Maharashtra's revenue from property registrations dips by Rs 783 crore

The bill proposes to make all land records available in one office to give people easier access to information. At present, records pertaining to immovable properties are available with different agencies.

MUMBAI: The number of properties registered across Maharashtra fell to 8.1 lakh in 2019 from 9.45 lakh in 2018, recent data from the revenue department revealed. This 14.23 per cent drop meant that the government earned Rs 783 crore less from property registrations in 2019, when it collected Rs 12,409 crore, than in the previous year, when it raked in Rs 13,192 crore.

Revenue minister Balasaheb Thorat was recently given a presentation on the issue, during which a slew of measures were suggested to increase revenue. Among the measures was a proposal to impose stamp duty of 30 per cent on transfer of development rights (TDR) certificates, which would generate an additional Rs 250 crore, according to the revenue department. The government also plans to amend Article 51(a) of the Maharashtra Stamp Act, 1958, to incorporate changes suggested by the Centre and collect higher duty on the purchase and sale of shares and commodities traded at authorised exchanges.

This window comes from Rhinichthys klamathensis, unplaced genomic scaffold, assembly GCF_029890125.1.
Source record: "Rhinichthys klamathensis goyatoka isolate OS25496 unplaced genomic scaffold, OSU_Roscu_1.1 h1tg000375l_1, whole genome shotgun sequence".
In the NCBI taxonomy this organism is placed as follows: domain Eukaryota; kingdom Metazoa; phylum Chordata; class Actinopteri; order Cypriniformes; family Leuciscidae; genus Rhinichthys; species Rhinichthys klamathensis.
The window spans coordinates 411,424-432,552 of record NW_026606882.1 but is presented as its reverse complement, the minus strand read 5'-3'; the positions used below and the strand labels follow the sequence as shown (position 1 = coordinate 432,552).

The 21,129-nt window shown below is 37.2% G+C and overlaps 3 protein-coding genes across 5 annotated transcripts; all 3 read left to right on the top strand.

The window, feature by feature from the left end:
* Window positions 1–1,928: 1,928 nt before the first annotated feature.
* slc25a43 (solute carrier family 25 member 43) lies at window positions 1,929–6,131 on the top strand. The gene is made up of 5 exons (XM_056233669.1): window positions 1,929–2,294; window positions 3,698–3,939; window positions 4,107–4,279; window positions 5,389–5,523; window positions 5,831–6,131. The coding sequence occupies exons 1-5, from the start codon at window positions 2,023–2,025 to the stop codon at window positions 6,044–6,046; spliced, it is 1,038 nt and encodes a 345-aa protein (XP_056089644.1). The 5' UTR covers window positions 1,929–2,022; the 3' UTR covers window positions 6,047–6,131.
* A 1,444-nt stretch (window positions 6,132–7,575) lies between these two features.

An official from the revenue department claimed that though fewer properties were registered in 2019, the overall revenue target was achieved. “But there are number of measures that need to be taken in the coming year to boost revenue from property registrations,” the official added.

Real estate experts Mirror spoke to said that the slowdown in the property sector was a reflection of the general economic downturn.

Maharashtra's revenue from property registrations dips by Rs 783 crore

Maharashtra's revenue from property registrations dips by Rs 783 crore

Gulam Zia, executive director at Knight Frank India, said, “The economic slowdown is one of the reasons why fewer people are buying property. The real estate sector has been in a rough patch for the past three to four years and the economic slowdown has made it worse. Mumbai was one of the last markets to feel the heat.”

On what the state government could do to boost the sector, Zia said it should follow the lead of the central government, which has launched many initiatives aimed at doing so.

“The Centre has given incentives under various schemes, such as the Pradhan Mantri Awas Yojana. The state government recently started talking about relaxing SRA rules and conducting cluster redevelopment. They are trying to infuse some energy into the market and we expect more changes at the policy level,” he said.

Vinod Sampat from the Stamp Duty and Registration Payer’s Association said, “[The drop in registrations] is certainly because of the economic slowdown. People simply have no money to buy new properties. People usually buy property only if they feel they have the capacity to pay for it over the next 15 years, which is certainly not the case right now. Builders are constructing budget flats to encourage buyers. Similarly, the government should announce initiatives to encourage more people to buy property.”

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